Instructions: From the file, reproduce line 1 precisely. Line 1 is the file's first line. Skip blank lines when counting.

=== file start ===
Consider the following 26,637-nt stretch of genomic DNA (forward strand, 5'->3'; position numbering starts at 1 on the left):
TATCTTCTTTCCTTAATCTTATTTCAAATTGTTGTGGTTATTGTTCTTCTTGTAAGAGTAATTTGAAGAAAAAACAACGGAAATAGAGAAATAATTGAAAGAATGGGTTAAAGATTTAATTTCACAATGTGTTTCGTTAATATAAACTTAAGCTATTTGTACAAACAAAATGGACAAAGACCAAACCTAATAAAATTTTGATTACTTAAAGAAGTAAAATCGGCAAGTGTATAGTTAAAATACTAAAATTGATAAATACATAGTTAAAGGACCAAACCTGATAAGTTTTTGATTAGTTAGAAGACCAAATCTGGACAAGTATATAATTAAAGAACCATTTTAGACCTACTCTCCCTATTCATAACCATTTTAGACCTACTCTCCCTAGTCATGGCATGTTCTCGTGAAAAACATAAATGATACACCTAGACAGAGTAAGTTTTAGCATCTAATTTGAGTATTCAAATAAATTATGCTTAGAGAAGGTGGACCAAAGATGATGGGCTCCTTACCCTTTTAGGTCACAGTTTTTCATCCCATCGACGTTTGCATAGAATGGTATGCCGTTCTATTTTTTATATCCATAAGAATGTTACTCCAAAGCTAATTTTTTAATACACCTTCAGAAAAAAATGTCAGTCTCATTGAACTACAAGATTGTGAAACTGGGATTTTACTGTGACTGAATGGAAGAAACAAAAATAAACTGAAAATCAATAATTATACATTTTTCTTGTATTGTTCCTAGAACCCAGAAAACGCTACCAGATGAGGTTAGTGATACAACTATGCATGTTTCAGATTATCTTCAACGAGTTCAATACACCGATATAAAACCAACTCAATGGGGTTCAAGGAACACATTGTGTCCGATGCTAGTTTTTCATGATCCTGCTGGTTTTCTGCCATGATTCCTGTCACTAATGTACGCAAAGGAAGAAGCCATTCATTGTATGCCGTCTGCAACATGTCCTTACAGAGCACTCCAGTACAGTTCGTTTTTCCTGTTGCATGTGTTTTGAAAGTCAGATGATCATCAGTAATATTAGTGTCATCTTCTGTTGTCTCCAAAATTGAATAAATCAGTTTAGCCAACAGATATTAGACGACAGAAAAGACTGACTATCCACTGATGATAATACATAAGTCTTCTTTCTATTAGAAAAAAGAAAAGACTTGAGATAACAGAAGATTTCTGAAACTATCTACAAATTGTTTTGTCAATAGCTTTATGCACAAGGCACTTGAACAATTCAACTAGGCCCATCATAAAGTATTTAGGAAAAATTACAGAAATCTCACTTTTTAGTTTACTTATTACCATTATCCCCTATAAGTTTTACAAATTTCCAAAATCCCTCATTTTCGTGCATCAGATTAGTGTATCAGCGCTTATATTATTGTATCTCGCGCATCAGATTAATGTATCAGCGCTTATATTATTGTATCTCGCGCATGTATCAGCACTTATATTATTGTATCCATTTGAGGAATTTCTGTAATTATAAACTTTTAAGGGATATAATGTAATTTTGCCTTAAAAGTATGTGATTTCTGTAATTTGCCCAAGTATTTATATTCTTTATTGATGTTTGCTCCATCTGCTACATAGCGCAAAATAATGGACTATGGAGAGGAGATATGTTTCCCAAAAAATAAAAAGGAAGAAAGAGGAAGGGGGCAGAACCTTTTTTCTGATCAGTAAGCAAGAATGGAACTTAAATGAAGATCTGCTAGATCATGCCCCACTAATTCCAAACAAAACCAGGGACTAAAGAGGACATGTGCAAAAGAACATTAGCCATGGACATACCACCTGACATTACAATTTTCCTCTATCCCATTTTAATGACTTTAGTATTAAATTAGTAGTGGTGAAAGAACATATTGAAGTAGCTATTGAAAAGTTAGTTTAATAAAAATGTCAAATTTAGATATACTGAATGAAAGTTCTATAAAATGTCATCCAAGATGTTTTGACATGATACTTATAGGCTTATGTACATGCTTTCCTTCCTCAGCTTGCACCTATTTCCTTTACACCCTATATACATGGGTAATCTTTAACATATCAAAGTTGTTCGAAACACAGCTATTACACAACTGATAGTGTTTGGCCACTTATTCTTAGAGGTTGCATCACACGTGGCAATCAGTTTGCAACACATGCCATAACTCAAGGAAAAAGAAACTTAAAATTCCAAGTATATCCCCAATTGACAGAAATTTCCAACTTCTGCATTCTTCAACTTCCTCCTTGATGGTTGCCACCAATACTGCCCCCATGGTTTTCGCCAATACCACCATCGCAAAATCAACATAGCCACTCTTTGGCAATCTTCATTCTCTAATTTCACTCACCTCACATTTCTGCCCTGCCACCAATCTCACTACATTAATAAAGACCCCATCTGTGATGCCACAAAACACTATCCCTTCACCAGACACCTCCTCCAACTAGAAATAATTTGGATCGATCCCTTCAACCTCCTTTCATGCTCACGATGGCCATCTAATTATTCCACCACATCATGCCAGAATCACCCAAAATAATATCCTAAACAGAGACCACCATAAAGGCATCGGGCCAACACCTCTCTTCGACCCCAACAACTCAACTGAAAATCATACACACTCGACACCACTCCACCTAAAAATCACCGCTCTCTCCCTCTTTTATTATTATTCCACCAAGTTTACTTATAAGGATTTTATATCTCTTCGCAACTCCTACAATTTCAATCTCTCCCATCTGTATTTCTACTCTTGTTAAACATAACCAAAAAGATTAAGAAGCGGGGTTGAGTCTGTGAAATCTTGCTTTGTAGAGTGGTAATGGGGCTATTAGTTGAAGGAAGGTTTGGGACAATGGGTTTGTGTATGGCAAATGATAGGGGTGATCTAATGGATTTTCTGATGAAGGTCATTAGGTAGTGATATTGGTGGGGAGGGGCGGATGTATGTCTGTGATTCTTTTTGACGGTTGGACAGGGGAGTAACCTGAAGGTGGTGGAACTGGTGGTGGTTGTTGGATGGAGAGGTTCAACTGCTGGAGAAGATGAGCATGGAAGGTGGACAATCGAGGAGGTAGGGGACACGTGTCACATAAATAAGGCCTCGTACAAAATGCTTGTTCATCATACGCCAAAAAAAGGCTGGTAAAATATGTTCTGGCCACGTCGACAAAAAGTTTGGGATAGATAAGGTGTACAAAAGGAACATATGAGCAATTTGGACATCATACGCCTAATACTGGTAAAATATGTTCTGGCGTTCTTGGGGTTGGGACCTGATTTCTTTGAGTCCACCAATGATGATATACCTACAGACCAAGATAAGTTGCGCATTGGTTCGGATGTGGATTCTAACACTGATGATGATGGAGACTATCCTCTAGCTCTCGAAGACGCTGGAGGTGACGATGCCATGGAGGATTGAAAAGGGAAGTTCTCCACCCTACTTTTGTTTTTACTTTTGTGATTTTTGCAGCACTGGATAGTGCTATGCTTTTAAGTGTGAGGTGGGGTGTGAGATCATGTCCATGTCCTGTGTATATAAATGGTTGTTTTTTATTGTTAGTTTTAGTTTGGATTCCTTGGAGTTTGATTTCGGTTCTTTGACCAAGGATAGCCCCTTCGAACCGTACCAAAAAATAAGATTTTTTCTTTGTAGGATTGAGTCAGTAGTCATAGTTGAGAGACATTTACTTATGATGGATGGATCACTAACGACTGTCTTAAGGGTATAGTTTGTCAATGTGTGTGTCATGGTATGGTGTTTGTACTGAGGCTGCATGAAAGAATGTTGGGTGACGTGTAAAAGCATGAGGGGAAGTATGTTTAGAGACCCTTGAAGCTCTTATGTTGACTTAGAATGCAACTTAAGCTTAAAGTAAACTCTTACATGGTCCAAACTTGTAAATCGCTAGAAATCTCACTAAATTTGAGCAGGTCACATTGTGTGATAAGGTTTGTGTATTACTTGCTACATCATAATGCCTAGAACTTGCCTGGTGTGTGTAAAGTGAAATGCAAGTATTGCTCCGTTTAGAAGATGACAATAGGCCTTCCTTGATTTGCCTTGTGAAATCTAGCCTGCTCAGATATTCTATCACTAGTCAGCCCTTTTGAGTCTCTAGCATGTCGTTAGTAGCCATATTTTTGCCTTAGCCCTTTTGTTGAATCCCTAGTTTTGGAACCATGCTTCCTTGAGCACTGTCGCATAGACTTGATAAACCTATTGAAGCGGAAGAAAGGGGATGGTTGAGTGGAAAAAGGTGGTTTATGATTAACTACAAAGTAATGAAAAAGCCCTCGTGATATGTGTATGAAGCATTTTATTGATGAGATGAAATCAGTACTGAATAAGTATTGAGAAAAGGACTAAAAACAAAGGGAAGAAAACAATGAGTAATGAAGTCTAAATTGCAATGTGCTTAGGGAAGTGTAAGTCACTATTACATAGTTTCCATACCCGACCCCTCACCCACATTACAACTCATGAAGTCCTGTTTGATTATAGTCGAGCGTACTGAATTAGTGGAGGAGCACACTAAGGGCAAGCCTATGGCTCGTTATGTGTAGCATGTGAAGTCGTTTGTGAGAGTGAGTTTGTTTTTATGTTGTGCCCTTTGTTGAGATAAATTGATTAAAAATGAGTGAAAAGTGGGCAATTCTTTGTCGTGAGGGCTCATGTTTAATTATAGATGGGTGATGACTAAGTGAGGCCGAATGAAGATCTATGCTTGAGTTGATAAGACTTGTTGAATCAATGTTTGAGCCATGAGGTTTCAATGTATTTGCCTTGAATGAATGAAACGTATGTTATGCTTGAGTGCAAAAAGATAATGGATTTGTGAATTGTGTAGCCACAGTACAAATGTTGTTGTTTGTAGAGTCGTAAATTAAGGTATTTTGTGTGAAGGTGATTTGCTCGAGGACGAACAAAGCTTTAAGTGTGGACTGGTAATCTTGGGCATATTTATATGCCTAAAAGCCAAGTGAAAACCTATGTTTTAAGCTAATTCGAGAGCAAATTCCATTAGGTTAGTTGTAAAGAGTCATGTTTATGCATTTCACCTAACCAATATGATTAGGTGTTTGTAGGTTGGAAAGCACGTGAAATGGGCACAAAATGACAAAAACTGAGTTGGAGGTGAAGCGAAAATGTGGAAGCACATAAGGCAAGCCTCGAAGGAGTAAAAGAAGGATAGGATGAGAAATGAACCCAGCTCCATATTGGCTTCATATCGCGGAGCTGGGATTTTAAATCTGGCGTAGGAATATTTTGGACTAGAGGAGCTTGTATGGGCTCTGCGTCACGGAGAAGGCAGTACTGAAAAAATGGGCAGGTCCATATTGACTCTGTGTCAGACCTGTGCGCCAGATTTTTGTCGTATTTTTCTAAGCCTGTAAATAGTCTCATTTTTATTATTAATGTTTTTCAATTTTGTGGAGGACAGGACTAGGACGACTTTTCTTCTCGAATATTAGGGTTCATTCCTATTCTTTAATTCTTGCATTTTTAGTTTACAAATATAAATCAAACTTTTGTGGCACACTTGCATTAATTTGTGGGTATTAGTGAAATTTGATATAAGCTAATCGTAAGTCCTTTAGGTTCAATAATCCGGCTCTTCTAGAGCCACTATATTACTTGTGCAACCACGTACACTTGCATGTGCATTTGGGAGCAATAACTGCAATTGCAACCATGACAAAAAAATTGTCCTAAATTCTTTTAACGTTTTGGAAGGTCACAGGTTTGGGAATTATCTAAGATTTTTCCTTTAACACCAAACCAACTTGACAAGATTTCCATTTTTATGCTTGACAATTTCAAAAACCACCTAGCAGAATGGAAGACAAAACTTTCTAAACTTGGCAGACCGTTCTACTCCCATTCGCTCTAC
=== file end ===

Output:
Consider the following 26,637-nt stretch of genomic DNA (forward strand, 5'->3'; position numbering starts at 1 on the left):